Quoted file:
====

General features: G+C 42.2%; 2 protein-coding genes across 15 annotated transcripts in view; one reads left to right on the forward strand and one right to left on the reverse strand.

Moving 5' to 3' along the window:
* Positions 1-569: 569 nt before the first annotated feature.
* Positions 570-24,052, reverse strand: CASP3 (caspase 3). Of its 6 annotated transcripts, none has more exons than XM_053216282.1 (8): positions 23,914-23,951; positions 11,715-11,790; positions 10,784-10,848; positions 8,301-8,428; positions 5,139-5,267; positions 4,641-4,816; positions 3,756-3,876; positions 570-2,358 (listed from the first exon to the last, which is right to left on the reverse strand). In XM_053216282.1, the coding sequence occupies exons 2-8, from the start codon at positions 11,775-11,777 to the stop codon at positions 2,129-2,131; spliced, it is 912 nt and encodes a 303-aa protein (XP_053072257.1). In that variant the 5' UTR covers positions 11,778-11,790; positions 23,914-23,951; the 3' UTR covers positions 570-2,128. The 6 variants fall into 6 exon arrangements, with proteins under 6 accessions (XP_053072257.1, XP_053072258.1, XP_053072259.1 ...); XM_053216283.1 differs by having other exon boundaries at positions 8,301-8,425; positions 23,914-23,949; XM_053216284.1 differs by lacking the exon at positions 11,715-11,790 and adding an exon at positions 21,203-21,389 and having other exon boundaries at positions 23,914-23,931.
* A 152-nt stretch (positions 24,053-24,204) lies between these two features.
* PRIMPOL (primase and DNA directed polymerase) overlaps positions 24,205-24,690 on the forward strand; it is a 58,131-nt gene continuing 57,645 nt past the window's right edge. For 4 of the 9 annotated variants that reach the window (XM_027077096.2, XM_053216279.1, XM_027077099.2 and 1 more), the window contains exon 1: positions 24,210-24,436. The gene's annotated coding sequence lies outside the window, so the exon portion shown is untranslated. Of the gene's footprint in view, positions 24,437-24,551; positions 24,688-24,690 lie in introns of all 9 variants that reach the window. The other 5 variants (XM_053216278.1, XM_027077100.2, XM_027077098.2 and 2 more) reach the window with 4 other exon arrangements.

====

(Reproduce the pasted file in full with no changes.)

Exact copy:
General features: G+C 42.2%; 2 protein-coding genes across 15 annotated transcripts in view; one reads left to right on the forward strand and one right to left on the reverse strand.

Moving 5' to 3' along the window:
* Positions 1-569: 569 nt before the first annotated feature.
* Positions 570-24,052, reverse strand: CASP3 (caspase 3). Of its 6 annotated transcripts, none has more exons than XM_053216282.1 (8): positions 23,914-23,951; positions 11,715-11,790; positions 10,784-10,848; positions 8,301-8,428; positions 5,139-5,267; positions 4,641-4,816; positions 3,756-3,876; positions 570-2,358 (listed from the first exon to the last, which is right to left on the reverse strand). In XM_053216282.1, the coding sequence occupies exons 2-8, from the start codon at positions 11,775-11,777 to the stop codon at positions 2,129-2,131; spliced, it is 912 nt and encodes a 303-aa protein (XP_053072257.1). In that variant the 5' UTR covers positions 11,778-11,790; positions 23,914-23,951; the 3' UTR covers positions 570-2,128. The 6 variants fall into 6 exon arrangements, with proteins under 6 accessions (XP_053072257.1, XP_053072258.1, XP_053072259.1 ...); XM_053216283.1 differs by having other exon boundaries at positions 8,301-8,425; positions 23,914-23,949; XM_053216284.1 differs by lacking the exon at positions 11,715-11,790 and adding an exon at positions 21,203-21,389 and having other exon boundaries at positions 23,914-23,931.
* A 152-nt stretch (positions 24,053-24,204) lies between these two features.
* PRIMPOL (primase and DNA directed polymerase) overlaps positions 24,205-24,690 on the forward strand; it is a 58,131-nt gene continuing 57,645 nt past the window's right edge. For 4 of the 9 annotated variants that reach the window (XM_027077096.2, XM_053216279.1, XM_027077099.2 and 1 more), the window contains exon 1: positions 24,210-24,436. The gene's annotated coding sequence lies outside the window, so the exon portion shown is untranslated. Of the gene's footprint in view, positions 24,437-24,551; positions 24,688-24,690 lie in introns of all 9 variants that reach the window. The other 5 variants (XM_053216278.1, XM_027077100.2, XM_027077098.2 and 2 more) reach the window with 4 other exon arrangements.